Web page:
A is for Adobo

Saturday, November 11, 2006

Adobo.

The first Filipino dish I learned how to make. It’s pretty simple, really – just some meat simmered in a mixture of soy sauce, vinegar, garlic, and spices – but what you are left with is a magical, flavorful stew. Some people crave macaroni and cheese; I crave adobo.


Pork is the best for this dish. It gets a bad rap for some reason, but, to paraphrase Vincent Vega in Pulp Fiction, pork just tastes goooooood. Chicken works well, too.

My dad always told me not to touch the meat while it’s simmering until the vinegar is “cooked.” Vinegar? Cooked? I didn’t get it either. But if you smell the adobo just as it begins to simmer, you’ll notice this acrid, sharp, sensation in the nose and a vinegary aroma. As the adobo continues to simmer, this aroma begins to mellow. Then – and only then – can you even begin to touch it.

That was the secret to yummy adobo, he says. And now, I'm sharing his secret with you. Thank me later.

It may sound like a silly superstition, but it really works.

If you’re reading this, and you’re Filipino, you may have a different version. Some people, once the meat is cooked, fry the meat until it’s dry or something. I say, why bother? The mixture of meat, rice, and adobo sauce is nothing short of heaven.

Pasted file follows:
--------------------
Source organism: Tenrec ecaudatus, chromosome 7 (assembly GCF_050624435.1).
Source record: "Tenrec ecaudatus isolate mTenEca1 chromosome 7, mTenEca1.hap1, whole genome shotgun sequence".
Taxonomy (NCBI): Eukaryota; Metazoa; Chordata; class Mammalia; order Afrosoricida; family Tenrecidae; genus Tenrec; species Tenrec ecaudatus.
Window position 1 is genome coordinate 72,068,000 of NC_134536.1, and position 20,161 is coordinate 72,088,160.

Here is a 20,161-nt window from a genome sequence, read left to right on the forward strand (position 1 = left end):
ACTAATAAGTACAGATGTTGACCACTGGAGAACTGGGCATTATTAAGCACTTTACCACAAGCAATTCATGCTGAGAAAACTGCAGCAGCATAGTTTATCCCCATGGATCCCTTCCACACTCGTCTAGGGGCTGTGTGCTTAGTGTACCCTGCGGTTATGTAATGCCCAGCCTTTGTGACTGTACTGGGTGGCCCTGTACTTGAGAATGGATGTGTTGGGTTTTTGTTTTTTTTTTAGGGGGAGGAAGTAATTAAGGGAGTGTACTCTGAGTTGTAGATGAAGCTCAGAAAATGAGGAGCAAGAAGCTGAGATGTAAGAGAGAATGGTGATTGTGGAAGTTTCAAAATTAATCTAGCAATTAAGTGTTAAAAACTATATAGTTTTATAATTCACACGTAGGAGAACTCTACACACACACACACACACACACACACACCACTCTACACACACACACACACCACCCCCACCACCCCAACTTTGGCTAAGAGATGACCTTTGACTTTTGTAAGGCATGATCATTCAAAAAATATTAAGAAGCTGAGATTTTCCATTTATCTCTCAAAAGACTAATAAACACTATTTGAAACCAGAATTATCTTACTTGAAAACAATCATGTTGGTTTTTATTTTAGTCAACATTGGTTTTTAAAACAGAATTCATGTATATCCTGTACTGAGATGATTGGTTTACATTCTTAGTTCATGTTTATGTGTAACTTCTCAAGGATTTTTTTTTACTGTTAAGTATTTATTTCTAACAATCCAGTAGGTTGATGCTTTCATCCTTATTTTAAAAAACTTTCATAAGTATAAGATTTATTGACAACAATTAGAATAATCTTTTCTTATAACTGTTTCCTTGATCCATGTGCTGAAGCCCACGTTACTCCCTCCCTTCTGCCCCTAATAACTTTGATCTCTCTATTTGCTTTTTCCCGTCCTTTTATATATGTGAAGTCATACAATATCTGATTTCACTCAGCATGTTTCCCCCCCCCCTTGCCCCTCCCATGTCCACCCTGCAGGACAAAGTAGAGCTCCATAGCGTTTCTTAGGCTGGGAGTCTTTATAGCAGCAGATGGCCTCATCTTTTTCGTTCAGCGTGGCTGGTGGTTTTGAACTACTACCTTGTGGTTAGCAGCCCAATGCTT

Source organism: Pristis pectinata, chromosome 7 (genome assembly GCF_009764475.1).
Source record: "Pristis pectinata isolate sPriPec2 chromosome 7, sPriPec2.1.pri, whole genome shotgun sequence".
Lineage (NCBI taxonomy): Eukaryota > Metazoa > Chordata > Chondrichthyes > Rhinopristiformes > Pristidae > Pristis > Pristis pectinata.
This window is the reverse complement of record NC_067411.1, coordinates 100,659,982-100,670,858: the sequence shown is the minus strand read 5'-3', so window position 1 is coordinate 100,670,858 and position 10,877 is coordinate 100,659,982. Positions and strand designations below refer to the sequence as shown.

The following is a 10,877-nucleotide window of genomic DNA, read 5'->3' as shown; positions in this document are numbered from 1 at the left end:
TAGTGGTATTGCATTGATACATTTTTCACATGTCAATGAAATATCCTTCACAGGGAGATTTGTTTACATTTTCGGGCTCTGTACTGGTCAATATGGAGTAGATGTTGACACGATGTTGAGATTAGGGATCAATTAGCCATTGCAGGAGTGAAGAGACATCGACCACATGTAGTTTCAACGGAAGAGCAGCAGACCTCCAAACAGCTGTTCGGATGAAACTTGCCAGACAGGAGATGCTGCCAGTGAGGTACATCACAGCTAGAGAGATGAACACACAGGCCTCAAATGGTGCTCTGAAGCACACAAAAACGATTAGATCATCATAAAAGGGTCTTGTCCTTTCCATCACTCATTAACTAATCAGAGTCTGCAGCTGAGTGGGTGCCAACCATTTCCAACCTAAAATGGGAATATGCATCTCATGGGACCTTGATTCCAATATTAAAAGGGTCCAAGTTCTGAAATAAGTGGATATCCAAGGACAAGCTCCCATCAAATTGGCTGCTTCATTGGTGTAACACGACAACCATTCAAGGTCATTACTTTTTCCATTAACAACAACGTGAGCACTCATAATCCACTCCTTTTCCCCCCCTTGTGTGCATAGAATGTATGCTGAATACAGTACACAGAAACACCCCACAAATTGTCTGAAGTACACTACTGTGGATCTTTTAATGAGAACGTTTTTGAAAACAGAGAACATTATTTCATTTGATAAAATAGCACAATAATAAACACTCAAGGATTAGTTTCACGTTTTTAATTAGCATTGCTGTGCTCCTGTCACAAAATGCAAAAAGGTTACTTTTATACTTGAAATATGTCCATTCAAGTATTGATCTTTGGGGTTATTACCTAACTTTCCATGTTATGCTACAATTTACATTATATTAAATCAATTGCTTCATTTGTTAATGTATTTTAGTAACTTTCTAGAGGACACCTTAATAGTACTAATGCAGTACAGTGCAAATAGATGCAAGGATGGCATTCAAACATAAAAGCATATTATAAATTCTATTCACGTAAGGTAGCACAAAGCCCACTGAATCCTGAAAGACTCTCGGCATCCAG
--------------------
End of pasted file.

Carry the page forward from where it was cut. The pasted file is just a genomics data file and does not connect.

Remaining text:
Adobo
1 pound or so of chicken, pork, or a combination thereof (pork is best)
5-6 cloves of garlic, crushed
2-3 whole, dried bay leaves
½-cup soy sauce (I prefer Kikkoman or Aloha Shoyu brands)*
½-cup apple cider vinegar*
Lots of freshly ground pepper

Place meat in a non-reactive soup pot. Sprinkle with garlic cloves, bay leaves. Pour soy sauce and vinegar over the meat and liberally sprinkle with black pepper.

Simmer on high until mixture comes to a boil, then reduce to medum-low heat and cover. Do not stir until meat is tender and sharp, vinegary smell mellows out.

Serve over white, steamed rice, of course.


Makes awesome leftovers.

* Amounts of vinegar and soy sauce are approximate; depending on the amount of meat you use, you may need more or less than ½-cup. The rule of thumb is you want the soy sauce/vinegar mixture to come up to no more than halfway up the side of the meat. Don’t cover the meat with the mixture – your adobo come out too salty.

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2 Comments:

At 9/21/09, 12:43 PM, Blogger Nelson said...

Hi there! I've been experimenting with different vinegar mix. I tried apple cider vinegar and rice vinegar. Both have interesting and tasty results! ;-)

 
At 12/7/09, 7:07 PM, Blogger aajao said...

i MUST taste your adobo cooking. i tried to cook adobo when i was left with my ate jing's kids and the greatest remark i got from my niece: uhmm.. uncle, your pork steak tastes good.

pork steak??? geez..

 

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